Susan Jacoby Attacks 'American Unreason'
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When scholar, blogger and author Susan Jacoby traveled the country to lecture on the history of American secularism, the subject of her 2004 book, Freethinkers, she made an important discovery: Anyone who came out to see her already agreed with her. The idea that no one was willing to hear a contradictory viewpoint — to see, as she says, "if the devil has horns" — inspired her new work, The Age of American Unreason.
The book is about the anti-intellectual, anti-rational strains that Jacoby believes have overtaken our culture. She sees The Age of American Unreason as something of a sequel to historian Richard Hofstadter's 1963 analysis of the American mindset, Anti-Intellectualism in American Life. That book won the Pulitzer Prize for non-fiction. But where Hofstadter, who died in 1970, ends on what Jacoby describes as a "guardedly optimistic" note, she writes that "the scales of American history have shifted heavily against the ... intellectual life so essential to functional democracy." Unafraid of laying blame, she offers a harsh indictment of a failing educational system, religious fundamentalism and the American addiction to mass media — from TV to the Web.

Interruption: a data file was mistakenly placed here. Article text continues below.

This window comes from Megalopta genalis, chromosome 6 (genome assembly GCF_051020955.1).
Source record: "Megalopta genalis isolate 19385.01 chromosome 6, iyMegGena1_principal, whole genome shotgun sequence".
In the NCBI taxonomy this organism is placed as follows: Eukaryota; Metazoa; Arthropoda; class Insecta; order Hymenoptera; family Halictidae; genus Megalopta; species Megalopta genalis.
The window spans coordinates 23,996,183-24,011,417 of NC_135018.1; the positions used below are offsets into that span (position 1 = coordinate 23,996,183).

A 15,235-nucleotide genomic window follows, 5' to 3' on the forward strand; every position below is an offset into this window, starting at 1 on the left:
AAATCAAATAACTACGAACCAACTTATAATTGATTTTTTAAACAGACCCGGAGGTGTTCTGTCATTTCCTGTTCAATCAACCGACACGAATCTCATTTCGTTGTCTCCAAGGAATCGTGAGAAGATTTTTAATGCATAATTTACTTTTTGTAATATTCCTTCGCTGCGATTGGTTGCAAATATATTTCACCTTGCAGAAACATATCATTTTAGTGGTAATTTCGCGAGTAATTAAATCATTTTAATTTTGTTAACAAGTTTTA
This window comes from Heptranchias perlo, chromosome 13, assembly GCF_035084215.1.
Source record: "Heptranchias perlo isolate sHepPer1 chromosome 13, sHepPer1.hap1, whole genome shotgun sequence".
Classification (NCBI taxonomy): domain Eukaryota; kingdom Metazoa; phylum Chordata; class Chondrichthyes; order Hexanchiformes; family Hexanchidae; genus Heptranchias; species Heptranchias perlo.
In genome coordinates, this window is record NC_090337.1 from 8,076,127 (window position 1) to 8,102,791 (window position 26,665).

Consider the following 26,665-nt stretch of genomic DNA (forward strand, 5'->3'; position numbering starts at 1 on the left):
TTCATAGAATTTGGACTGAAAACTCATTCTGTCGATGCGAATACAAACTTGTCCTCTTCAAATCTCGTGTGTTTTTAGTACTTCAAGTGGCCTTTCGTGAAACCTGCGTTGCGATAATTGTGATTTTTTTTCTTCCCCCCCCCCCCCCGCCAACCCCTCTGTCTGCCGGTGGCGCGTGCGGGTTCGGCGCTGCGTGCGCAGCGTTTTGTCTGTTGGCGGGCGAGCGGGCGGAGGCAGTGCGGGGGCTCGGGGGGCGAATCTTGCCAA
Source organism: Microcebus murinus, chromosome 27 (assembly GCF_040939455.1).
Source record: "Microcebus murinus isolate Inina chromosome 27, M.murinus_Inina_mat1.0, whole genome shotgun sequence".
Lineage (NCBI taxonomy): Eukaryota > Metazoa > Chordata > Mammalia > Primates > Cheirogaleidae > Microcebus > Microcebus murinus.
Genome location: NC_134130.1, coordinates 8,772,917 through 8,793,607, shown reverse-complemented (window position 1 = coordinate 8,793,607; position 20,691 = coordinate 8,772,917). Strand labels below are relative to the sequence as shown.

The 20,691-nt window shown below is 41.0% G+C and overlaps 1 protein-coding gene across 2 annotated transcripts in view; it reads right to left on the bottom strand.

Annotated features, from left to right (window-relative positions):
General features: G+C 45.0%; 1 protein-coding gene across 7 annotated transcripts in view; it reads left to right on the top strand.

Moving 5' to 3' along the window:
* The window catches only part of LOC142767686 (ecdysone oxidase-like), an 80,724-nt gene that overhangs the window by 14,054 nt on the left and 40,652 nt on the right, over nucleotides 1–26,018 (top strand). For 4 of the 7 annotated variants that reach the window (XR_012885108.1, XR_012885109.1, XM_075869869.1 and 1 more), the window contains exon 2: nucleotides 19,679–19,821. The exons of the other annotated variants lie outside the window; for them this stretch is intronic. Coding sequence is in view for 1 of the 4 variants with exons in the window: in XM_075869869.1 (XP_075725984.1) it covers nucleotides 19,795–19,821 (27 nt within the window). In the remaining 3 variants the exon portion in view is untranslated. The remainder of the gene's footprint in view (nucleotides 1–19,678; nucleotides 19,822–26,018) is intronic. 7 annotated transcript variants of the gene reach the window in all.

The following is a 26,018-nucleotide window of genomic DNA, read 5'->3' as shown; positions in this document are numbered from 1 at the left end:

Jacoby, who began her career as a Washington Post reporter, describes herself not as a cultural conservative, a term she says has been "hijacked by the religious right" to apply to someone "preoccupied with ... the preservation of the phrase 'under God' in the Pledge of Allegiance." Instead, she is a self-described "cultural conservationist, committed ... to the preservation of the culture 'from destructive influences.'"
The author of eight books, she has written for magazines and newspapers for more than two decades on topics ranging widely from women's rights to Russian literature. She is currently the program director of the Center for Inquiry-New York City, a nonpartisan think tank that promotes science. She also writes a political blog called "The Secularist's Corner" on the Washington Post's Web site.
The Age of American Unreason offers numerous examples of what Jacoby sees as the debased state of American culture. One for which the author expresses particular disdain is the current use of the word "folks" by politicians and pundits. Such casual language, she writes, denies "the seriousness of whatever ... is being debated." Jacoby adds, "[Franklin] Roosevelt would no more have addressed his fellow citizens as 'folks' than he would have uttered obscenities on the radio. I want him back."
This reading of The Age of American Unreason took place in February of 2008 at the Politics and Prose bookstore in Washington, D.C.
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